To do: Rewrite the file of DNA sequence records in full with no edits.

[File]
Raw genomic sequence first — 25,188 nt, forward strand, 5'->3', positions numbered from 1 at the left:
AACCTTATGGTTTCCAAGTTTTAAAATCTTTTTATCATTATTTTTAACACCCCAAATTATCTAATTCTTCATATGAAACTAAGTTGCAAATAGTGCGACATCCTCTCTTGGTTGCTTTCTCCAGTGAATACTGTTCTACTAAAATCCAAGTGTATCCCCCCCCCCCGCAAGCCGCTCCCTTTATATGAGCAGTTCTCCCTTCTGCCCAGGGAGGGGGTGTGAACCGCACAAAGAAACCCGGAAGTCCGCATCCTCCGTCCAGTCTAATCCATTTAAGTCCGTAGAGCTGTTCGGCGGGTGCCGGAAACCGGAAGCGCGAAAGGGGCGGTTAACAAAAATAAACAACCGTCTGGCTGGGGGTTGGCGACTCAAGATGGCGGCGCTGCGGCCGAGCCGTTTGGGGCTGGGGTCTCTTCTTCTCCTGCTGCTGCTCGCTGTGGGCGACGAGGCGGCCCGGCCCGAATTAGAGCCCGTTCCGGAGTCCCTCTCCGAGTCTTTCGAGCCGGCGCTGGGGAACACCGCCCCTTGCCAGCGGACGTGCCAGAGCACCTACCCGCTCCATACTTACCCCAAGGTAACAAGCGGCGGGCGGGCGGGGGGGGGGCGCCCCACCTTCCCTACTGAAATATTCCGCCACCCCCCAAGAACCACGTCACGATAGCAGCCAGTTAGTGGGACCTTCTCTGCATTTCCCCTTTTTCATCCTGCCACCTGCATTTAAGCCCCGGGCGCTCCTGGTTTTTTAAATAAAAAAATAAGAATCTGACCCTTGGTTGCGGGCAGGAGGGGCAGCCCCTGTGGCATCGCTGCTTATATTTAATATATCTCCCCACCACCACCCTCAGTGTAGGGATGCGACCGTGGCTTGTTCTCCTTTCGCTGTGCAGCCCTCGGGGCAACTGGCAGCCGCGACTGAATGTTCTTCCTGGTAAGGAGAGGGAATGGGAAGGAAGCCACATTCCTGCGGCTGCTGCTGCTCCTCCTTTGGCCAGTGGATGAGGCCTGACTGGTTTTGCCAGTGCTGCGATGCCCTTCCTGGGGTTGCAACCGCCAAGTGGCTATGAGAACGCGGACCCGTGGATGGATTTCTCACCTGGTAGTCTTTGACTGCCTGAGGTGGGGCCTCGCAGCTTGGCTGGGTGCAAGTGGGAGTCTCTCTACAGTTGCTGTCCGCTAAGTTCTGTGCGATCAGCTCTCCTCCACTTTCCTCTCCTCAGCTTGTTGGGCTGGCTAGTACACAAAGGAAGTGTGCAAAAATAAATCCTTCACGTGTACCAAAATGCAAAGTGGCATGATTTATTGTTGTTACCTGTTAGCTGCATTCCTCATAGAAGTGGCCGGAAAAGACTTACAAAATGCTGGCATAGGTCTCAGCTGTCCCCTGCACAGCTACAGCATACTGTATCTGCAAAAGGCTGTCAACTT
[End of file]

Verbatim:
Raw genomic sequence first — 25,188 nt, forward strand, 5'->3', positions numbered from 1 at the left:
AACCTTATGGTTTCCAAGTTTTAAAATCTTTTTATCATTATTTTTAACACCCCAAATTATCTAATTCTTCATATGAAACTAAGTTGCAAATAGTGCGACATCCTCTCTTGGTTGCTTTCTCCAGTGAATACTGTTCTACTAAAATCCAAGTGTATCCCCCCCCCCCGCAAGCCGCTCCCTTTATATGAGCAGTTCTCCCTTCTGCCCAGGGAGGGGGTGTGAACCGCACAAAGAAACCCGGAAGTCCGCATCCTCCGTCCAGTCTAATCCATTTAAGTCCGTAGAGCTGTTCGGCGGGTGCCGGAAACCGGAAGCGCGAAAGGGGCGGTTAACAAAAATAAACAACCGTCTGGCTGGGGGTTGGCGACTCAAGATGGCGGCGCTGCGGCCGAGCCGTTTGGGGCTGGGGTCTCTTCTTCTCCTGCTGCTGCTCGCTGTGGGCGACGAGGCGGCCCGGCCCGAATTAGAGCCCGTTCCGGAGTCCCTCTCCGAGTCTTTCGAGCCGGCGCTGGGGAACACCGCCCCTTGCCAGCGGACGTGCCAGAGCACCTACCCGCTCCATACTTACCCCAAGGTAACAAGCGGCGGGCGGGCGGGGGGGGGGCGCCCCACCTTCCCTACTGAAATATTCCGCCACCCCCCAAGAACCACGTCACGATAGCAGCCAGTTAGTGGGACCTTCTCTGCATTTCCCCTTTTTCATCCTGCCACCTGCATTTAAGCCCCGGGCGCTCCTGGTTTTTTAAATAAAAAAATAAGAATCTGACCCTTGGTTGCGGGCAGGAGGGGCAGCCCCTGTGGCATCGCTGCTTATATTTAATATATCTCCCCACCACCACCCTCAGTGTAGGGATGCGACCGTGGCTTGTTCTCCTTTCGCTGTGCAGCCCTCGGGGCAACTGGCAGCCGCGACTGAATGTTCTTCCTGGTAAGGAGAGGGAATGGGAAGGAAGCCACATTCCTGCGGCTGCTGCTGCTCCTCCTTTGGCCAGTGGATGAGGCCTGACTGGTTTTGCCAGTGCTGCGATGCCCTTCCTGGGGTTGCAACCGCCAAGTGGCTATGAGAACGCGGACCCGTGGATGGATTTCTCACCTGGTAGTCTTTGACTGCCTGAGGTGGGGCCTCGCAGCTTGGCTGGGTGCAAGTGGGAGTCTCTCTACAGTTGCTGTCCGCTAAGTTCTGTGCGATCAGCTCTCCTCCACTTTCCTCTCCTCAGCTTGTTGGGCTGGCTAGTACACAAAGGAAGTGTGCAAAAATAAATCCTTCACGTGTACCAAAATGCAAAGTGGCATGATTTATTGTTGTTACCTGTTAGCTGCATTCCTCATAGAAGTGGCCGGAAAAGACTTACAAAATGCTGGCATAGGTCTCAGCTGTCCCCTGCACAGCTACAGCATACTGTATCTGCAAAAGGCTGTCAACTT